Q: When I prescribe Pred Forte (prednisolone acetate 1%, Allergan), I want the patient to have the brand name product, not the generic. I always sign on the Dispense as Written line on the Rx, but the pharmacist often still dispenses the generic drug. When I call him, hes abrupt with me. How can I get through to this guy?

A: Walk a mile in the pharmacists shoes, says optometrist and registered pharmacist Jill Autry, of Houston. That wont take long. Pharmacists are on their feet all day, often working 12-hour shifts, sometimes without a break, she says.

Pharmacists are overworked and underappreciated, Dr. Autry says. Due to a change in their educational requirements (a six- to eight-year doctorate program is now the norm), pharmacists are in short supply, she says. Yet these highly educated professionals generally work in high-pressure, low-respect retail drug storeswith a phone to one ear and a crabby customer in the other.

They usually have no limit on the amount of work they are required to perform. Some may need to fill 200 prescriptions a day, while others must fill 500 a day.

Pharmacists are a prime resource for information on newly approved drugs. They also can provide calculations for dosing adjustments for children and special patients.

Besides dealing with cranky patients and an avalanche of work, they have to wrangle with insurance company requirements.

Is it any wonder that the pharmacist might overlook that you signed on the Dispense as Written line? says Dr. Autry, who worked as a retail pharmacist and as a hospital pharmacist before going to optometry school.

Or, maybe youre not up to date on the Rx requirements in your state. In Texas and many other states, your signature on the Dispense as Written line is no longer good enough, Dr. Autry says. For a pharmacist to dispense a brand-name drug, the prescriber must hand write Brand Name Medically Necessary on the prescription. Some insurance plans have the same requirement.

 Medicaid is the notable exception. Even if the prescriber properly requests a brand-name drug, the pharmacist is required to replace it with the generic equivalent in most instances, Dr. Autry says. Then youll have to make the decision whether to give the patient a sample if there is a clinical need or to switch the patient to another drug, she says.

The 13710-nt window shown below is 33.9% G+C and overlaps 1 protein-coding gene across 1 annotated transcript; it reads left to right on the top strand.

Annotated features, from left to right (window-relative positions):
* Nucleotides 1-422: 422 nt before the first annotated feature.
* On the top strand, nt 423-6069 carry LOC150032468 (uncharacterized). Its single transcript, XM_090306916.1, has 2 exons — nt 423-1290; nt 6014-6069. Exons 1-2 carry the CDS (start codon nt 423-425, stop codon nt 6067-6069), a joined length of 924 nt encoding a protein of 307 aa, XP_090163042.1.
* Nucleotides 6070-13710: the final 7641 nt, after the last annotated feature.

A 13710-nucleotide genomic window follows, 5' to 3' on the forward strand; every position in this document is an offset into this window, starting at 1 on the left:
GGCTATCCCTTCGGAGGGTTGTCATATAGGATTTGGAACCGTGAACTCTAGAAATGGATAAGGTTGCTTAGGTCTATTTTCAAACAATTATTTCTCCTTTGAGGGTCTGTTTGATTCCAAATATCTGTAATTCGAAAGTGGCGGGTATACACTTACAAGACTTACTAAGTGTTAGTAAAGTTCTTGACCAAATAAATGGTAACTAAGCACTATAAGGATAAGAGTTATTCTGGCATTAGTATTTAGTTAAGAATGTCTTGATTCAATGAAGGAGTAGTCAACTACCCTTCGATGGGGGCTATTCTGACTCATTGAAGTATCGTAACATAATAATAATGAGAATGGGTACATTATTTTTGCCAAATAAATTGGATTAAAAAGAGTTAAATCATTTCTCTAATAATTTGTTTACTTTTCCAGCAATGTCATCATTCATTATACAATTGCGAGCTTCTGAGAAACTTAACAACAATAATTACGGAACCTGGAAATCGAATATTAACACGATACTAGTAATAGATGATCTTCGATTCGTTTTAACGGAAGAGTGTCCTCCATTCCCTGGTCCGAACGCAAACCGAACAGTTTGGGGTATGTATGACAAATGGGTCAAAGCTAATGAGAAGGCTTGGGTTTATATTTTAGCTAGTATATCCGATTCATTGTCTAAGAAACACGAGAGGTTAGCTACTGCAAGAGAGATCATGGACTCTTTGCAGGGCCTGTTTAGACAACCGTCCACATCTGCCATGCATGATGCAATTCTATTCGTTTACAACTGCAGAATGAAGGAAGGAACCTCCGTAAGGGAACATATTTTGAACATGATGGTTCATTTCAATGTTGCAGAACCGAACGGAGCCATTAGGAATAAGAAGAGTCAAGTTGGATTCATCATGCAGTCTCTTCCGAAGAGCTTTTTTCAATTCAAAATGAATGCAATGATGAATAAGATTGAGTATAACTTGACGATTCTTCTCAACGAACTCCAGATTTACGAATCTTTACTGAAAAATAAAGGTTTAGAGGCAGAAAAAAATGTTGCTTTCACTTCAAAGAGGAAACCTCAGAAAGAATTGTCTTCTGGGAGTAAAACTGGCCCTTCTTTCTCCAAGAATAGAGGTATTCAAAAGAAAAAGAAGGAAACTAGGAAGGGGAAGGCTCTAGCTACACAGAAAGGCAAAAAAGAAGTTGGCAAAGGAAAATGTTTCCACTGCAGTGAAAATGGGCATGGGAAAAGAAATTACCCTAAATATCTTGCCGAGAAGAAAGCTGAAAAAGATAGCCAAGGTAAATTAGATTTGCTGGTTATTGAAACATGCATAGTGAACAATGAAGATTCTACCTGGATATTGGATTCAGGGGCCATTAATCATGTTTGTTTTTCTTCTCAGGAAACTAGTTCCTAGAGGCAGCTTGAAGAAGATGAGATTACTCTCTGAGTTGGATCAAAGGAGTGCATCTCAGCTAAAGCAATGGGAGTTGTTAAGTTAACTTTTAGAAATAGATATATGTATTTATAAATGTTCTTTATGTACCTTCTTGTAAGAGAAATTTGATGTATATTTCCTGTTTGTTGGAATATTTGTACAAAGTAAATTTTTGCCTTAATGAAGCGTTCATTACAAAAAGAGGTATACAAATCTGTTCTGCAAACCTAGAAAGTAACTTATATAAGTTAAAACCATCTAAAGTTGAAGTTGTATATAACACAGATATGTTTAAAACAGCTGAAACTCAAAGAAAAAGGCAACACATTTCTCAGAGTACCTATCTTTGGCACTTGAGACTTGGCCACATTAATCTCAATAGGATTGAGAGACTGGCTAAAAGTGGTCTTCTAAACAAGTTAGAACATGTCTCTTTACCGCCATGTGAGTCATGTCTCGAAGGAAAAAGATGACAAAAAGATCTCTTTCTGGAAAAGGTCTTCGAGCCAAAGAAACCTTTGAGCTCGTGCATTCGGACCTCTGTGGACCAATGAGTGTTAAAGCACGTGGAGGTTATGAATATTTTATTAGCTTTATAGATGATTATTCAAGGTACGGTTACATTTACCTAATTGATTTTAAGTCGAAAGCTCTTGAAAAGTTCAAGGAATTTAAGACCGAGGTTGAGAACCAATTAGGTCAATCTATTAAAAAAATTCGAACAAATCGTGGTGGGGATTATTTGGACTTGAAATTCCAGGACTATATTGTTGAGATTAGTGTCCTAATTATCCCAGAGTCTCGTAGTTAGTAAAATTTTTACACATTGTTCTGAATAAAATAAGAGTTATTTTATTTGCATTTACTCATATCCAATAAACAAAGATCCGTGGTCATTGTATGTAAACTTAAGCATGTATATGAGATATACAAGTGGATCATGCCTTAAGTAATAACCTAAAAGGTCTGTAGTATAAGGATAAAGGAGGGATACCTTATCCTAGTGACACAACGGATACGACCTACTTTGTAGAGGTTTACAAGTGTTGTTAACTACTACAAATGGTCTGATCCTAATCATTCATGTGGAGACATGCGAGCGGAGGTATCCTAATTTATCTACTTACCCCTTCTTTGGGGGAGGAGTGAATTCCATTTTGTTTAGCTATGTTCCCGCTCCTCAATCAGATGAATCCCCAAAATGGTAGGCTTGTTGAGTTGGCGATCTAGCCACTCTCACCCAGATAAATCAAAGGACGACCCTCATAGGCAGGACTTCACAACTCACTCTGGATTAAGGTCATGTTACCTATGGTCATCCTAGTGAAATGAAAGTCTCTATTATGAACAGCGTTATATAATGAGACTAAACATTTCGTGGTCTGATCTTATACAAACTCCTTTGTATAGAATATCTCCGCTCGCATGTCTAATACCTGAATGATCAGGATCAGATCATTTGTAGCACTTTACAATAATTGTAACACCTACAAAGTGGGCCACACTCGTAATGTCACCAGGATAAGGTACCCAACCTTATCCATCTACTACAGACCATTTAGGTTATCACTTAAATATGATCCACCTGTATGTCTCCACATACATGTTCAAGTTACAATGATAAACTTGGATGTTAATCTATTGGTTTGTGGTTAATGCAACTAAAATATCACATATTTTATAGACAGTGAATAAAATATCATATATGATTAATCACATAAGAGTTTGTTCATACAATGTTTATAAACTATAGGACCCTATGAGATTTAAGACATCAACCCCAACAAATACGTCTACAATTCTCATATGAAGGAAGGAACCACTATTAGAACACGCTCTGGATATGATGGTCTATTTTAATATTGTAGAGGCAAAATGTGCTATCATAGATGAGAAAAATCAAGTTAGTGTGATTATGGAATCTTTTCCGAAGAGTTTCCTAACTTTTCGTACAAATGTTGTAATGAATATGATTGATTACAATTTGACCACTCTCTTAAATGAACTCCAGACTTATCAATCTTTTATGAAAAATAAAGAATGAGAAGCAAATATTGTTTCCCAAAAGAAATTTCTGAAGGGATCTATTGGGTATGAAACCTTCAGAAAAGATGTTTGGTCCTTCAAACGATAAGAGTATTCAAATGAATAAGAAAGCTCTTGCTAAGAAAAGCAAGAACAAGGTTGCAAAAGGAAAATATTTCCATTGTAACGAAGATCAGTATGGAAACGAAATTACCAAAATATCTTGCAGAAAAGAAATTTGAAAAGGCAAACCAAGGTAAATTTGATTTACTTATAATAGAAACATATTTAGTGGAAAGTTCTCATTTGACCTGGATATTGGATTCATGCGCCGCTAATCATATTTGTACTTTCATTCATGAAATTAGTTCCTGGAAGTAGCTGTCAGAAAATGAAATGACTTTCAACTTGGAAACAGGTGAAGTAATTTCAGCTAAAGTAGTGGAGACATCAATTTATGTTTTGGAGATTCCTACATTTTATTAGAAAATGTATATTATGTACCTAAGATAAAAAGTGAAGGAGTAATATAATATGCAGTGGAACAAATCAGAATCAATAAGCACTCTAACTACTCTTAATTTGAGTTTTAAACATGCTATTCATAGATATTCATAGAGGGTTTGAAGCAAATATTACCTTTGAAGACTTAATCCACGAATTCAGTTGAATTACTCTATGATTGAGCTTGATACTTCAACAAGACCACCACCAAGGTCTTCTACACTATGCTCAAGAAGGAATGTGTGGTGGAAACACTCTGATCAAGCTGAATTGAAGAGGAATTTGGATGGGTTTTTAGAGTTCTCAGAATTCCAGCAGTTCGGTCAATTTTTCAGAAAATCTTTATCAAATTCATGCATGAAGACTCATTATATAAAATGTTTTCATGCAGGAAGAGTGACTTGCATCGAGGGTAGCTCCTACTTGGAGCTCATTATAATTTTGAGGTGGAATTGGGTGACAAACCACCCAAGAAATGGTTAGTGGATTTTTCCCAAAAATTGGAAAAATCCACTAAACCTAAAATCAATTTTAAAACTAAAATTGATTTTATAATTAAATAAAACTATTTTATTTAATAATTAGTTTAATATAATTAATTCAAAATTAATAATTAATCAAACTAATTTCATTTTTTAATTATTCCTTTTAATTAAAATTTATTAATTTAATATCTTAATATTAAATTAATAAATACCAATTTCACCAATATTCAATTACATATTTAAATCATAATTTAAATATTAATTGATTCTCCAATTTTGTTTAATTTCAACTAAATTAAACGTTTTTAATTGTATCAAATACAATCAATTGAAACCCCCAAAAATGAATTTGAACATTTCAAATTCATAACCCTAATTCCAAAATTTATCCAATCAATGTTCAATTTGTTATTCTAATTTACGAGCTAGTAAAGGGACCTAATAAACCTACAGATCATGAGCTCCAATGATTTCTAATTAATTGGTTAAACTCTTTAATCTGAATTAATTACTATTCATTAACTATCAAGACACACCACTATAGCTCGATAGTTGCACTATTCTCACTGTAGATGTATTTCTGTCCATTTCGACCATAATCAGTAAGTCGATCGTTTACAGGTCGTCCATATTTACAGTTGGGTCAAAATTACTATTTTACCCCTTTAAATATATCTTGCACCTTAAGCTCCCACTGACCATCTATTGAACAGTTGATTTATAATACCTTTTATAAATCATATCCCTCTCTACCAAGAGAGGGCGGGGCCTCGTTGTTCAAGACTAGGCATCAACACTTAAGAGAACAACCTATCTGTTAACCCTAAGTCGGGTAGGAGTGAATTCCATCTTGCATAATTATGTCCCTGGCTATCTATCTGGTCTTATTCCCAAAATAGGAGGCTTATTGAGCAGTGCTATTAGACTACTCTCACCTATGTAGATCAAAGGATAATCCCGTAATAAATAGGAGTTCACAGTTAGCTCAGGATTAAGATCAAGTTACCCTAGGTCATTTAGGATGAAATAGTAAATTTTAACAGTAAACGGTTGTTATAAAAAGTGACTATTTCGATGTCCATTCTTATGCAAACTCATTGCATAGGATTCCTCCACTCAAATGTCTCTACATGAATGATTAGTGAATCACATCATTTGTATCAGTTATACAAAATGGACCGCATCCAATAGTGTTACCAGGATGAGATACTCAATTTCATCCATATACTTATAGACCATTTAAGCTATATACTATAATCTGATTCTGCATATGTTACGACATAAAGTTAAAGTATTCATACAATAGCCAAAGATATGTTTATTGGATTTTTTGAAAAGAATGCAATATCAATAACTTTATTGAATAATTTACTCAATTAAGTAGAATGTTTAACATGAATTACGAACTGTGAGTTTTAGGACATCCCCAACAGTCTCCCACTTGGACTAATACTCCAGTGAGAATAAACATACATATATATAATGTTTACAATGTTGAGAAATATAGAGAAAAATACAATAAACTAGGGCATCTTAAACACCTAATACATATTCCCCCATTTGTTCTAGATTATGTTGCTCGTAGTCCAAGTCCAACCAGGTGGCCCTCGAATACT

To get the service you want for yourself and your patients, Dr. Autry recommends these steps to improve communication between you and the pharmacist.

Get friendly. If you dont know your nearby pharmacists on a first-name basis, call them and introduce yourself. Treat them as fellow health professionals who deserve respect. Realize that they not only work hard, but they give away most of their knowledge for free. You can go into almost any pharmacy at any timemany of them are open 24 hours a day nowand get very good advice about medications, Dr. Autry says. Not many professionals provide that kind of help with that kind of availability.

Work together. Many pharmacies have public health events such as diabetic screenings. Call the pharmacist and offer to set up a glaucoma screening at the same time. This kind of coordination not only benefits your relationship with the pharmacist, but it also really benefits the community, Dr. Autry says.

In addition, pharmacists are a prime resource for information on newly approved drugs, and they can provide calculations for dosing adjustments for children and for other special instances. Most pharmacists are happy to provide this kind of information, Dr. Autry says.

Contact a compounder. Few pharmacists have the time to compound unique preparations, or the interest in doing so. Those pharmacists who do compound eye drops must have sterile conditions and uncommon ingredients, Dr. Autry says. They tend to operate small, independent drug stores and are generally more open to putting on events such as screenings, she says, so theyre good people to know. (To find one near you, go to the Web site of the International Academy of Compounding Pharmacists, http://www.iacprx.org/referral_service/index.html)

Write neat and complete. As many as 1.4% to 15% of all prescriptions are illegible.1,2 Meet your pharmacist halfway and write the drug information clearly, Dr. Autry says. And dont forget to provide all the other pertinent information, such as your contact information (including a phone number to reach you in person after hours) and your DEA number if writing for a controlled substance.

Q: I dont have a DEA number, but I also never prescribe controlled medications. Why do some pharmacists call up and insist on a DEA number even for a non-scheduled medication like a glaucoma drug or antibiotic?

A: Insurance companies track prescriptions by the prescribers DEA number, Dr. Autry says. So the pharmacists computer may reject a prescription without a DEA number. Its not the pharmacists fault. His or her hands are tied.

If you have a DEA number, give it to the pharmacist when he or she calls, even if its for an Rx thats not a controlled substance, Dr. Autry says. If you dont have a DEA number, tell this to the pharmacist, who can then call the insurance company and explain the situation. 

In short, Dr. Autry says, if you get to know your local pharmacists better, youll save yourself time and get better care for your patients.

1. Gupta AK, Cooper EA, Feldman SR, et al. Analysis of factors associated with increased prescription illegibility: results from the National Ambulatory Medical Care Survey, 1990-1998. Am J Manag Care 2003 Aug;9(8):548-52.
2. Meyer TA. Improving the quality of the order-writing process for inpatient orders and outpatient prescriptions. Am J Health Syst Pharm 2000 Dec 15;57 Suppl 4:S18-22.

Vol. No: 143:03Issue: 3/15/2006